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The donor said she was exposed to the egg donation process when she was 16 and her mother's best friend could not get pregnant. "At the time, I really wanted to do that for her... but I was not old enough to do it," she said. Years later, she still felt strongly about helping couples have children. "I'm not using these eggs right now. The fact that I have that capacity — I feel really blessed and honored to do that," she said. She called "helping people" the ultimate reason for her choice but said that she would have waited until after college if it weren't for the money, which helped finance her education. Andy and Todd paid her $20,000.
Doctors at Punta Pacifica Reproduction Center in Panama City successfully implanted an egg in the surrogate. Andy and Todd told family and friends that the Panamanian surrogate was pregnant. Then in July 2009, less than two weeks later, Andy and Todd were in Vermont, where they were taking cooking classes for Todd's birthday. As they walked Buddy outside, the phone rang. It was their doctor calling from Panama. The pregnancy had ended in a miscarriage. They were stunned.
"It was enough to pique you with excitement and enough to completely disappoint you when it didn't take," Todd said. Once they regrouped, Andy and Todd flew the egg donor to Panama for another donation and used different surrogates for three more attempts, hoping for better odds. None of the implantations resulted in pregnancy. "We were really surprised how emotional it was for two guys who weren't physically having to carry a baby," Andy said. "That was really intense."
The thought of starting over devastated them, but Andy and Todd began the process once more, interviewing six egg donors, flying two to Florida to meet them. The next donor they found was a student at a university in the Midwest. "I really liked this intelligence and independence that she had. She was very confident. She had this great poise about her," Andy said. Though she declined an interview for this article, she agreed to meet the twins when they are older — something Andy and Todd required of their donor.
The first fertilization attempt with the new donor resulted in a pregnancy. "Our current donor — boom! — right away," Andy said. This time, Andy and Todd waited to tell their family and friends. A few weeks went by, and they told their parents, and then they spread the word gradually as weeks turned into months. Andy and Todd went to Panama at the end of the first trimester, when they met the surrogate for her sonogram. She was quiet and in good spirits, but Andy and Todd don't speak Spanish, and she didn't speak English, so they mostly communicated through facial expressions. Her 4-year-old daughter stayed by her side as Andy and Todd watched a 3-D image of their two children — a boy and a girl — floating in the woman's womb.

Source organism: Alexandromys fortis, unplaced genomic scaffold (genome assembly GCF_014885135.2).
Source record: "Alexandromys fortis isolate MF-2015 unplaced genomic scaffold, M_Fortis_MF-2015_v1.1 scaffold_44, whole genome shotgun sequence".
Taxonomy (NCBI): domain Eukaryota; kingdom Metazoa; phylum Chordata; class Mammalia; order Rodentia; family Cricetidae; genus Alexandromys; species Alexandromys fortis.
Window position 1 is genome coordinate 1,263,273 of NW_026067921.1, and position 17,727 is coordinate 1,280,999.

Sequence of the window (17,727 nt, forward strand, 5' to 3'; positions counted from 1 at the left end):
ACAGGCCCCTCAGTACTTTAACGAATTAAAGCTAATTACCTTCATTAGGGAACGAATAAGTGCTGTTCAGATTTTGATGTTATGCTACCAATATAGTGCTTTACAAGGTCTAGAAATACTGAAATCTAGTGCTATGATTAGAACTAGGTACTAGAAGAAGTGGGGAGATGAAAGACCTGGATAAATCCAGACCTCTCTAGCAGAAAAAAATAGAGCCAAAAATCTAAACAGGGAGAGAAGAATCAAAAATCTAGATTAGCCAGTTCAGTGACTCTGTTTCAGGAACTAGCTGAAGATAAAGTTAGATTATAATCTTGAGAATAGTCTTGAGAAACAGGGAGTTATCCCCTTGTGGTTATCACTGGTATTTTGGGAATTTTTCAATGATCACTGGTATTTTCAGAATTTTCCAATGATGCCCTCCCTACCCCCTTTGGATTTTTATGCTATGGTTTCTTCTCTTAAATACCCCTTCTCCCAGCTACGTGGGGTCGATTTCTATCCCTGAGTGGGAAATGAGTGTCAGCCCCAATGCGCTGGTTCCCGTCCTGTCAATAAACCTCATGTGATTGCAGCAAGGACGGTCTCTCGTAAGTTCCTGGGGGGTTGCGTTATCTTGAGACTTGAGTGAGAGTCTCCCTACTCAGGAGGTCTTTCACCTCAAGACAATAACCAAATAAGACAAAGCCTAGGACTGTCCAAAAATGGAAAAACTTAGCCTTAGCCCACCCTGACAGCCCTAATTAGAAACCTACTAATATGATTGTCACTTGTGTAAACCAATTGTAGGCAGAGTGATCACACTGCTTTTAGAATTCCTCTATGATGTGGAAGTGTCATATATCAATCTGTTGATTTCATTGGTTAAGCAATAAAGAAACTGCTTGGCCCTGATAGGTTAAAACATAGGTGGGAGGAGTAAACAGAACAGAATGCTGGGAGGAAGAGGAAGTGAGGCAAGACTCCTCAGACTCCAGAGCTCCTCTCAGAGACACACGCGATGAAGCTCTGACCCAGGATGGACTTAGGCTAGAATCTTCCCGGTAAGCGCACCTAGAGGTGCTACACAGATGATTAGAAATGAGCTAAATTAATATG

The doctor turned up the sound on the machine, and the unborn babies' heartbeats reverberated through the room. Then, that quickly, it was time to leave. Todd remembered feeling as though he were abandoning his children. "You feel just horrible that you have to get back on a plane," he said. Doctors called regularly to tell them that the pregnancy was moving along well, and Andy and Todd made another visit at the end of the second trimester, but they still felt disconnected, going about their lives while their children were developing so far away.
In the first trimester, doctors also conducted a prenatal blood analysis, testing for birth defects and abnormalities. The children were healthy and were developing normally, allowing the couple to exhale momentarily. But they knew that after the babies were born, they would face the challenge of getting them out of Panama and back to Florida. A laboratory would determine whose sperm fertilized which egg in order for them to prove their children's citizenship before they could bring them home.
The morning after the babies were born, Andy and Todd returned to the hospital. Since Andy sat in the delivery room, it was Todd's turn to see his children in the nursery. He expected to walk in and hold them immediately, but both Samuel and Annabelle were in incubators. "When I first walked in, it kind of takes your breath away a little bit," Todd said. "It was a little overwhelming to see them enclosed." The oxygen tubes, IVs, Band-Aids, and medical equipment struck him. It was not the ethereal scene he had anticipated.
Dressed in hospital scrubs to maintain the facility's impeccable cleanliness, he pulled up a chair between the two incubators where his children rested, monitored by machines and nurses and dwarfed by their Winnie the Pooh diapers.
Again, he had to cede control to the Spanish-speaking nurses, whom he had come to like but could barely understand. At the end of the day, he still could not hold either child and surely could not take them home.
Despite the uncertainties, surrogacy is becoming exponentially more popular, especially among gay couples, according to a Fort Lauderdale pediatrician, Dr. Amy Relkin, who said she has seen the number of same-sex couples with children in her practice triple in the past two years. Relkin, who cares for Annabelle and Samuel, said she has also seen an increase in the number of twins as a result of surrogacy, which yields a higher percentage of multiple births than traditional pregnancy.